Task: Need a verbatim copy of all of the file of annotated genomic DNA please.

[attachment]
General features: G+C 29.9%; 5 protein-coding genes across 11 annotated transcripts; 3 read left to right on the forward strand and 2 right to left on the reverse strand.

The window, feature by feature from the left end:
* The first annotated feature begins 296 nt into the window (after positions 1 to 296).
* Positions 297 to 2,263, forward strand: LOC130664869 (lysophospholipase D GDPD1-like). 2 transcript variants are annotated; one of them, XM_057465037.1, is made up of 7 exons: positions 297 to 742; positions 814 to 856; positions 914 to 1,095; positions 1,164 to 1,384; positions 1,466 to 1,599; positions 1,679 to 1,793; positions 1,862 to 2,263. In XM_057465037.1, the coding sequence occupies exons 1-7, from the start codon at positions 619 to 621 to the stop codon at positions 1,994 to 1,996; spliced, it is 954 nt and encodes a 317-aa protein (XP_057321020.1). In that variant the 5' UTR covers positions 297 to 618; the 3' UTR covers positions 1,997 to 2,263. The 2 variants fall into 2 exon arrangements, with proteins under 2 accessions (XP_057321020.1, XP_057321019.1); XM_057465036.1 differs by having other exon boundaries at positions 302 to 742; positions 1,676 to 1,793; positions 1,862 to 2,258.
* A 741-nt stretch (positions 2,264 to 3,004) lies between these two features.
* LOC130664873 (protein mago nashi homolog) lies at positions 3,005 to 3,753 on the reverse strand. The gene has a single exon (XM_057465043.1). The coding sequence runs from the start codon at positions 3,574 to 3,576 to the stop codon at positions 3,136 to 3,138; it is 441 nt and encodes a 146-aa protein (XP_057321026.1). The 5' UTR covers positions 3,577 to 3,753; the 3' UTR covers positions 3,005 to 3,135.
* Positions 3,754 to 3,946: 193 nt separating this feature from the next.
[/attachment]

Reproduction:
General features: G+C 29.9%; 5 protein-coding genes across 11 annotated transcripts; 3 read left to right on the forward strand and 2 right to left on the reverse strand.

The window, feature by feature from the left end:
* The first annotated feature begins 296 nt into the window (after positions 1 to 296).
* Positions 297 to 2,263, forward strand: LOC130664869 (lysophospholipase D GDPD1-like). 2 transcript variants are annotated; one of them, XM_057465037.1, is made up of 7 exons: positions 297 to 742; positions 814 to 856; positions 914 to 1,095; positions 1,164 to 1,384; positions 1,466 to 1,599; positions 1,679 to 1,793; positions 1,862 to 2,263. In XM_057465037.1, the coding sequence occupies exons 1-7, from the start codon at positions 619 to 621 to the stop codon at positions 1,994 to 1,996; spliced, it is 954 nt and encodes a 317-aa protein (XP_057321020.1). In that variant the 5' UTR covers positions 297 to 618; the 3' UTR covers positions 1,997 to 2,263. The 2 variants fall into 2 exon arrangements, with proteins under 2 accessions (XP_057321020.1, XP_057321019.1); XM_057465036.1 differs by having other exon boundaries at positions 302 to 742; positions 1,676 to 1,793; positions 1,862 to 2,258.
* A 741-nt stretch (positions 2,264 to 3,004) lies between these two features.
* LOC130664873 (protein mago nashi homolog) lies at positions 3,005 to 3,753 on the reverse strand. The gene has a single exon (XM_057465043.1). The coding sequence runs from the start codon at positions 3,574 to 3,576 to the stop codon at positions 3,136 to 3,138; it is 441 nt and encodes a 146-aa protein (XP_057321026.1). The 5' UTR covers positions 3,577 to 3,753; the 3' UTR covers positions 3,005 to 3,135.
* Positions 3,754 to 3,946: 193 nt separating this feature from the next.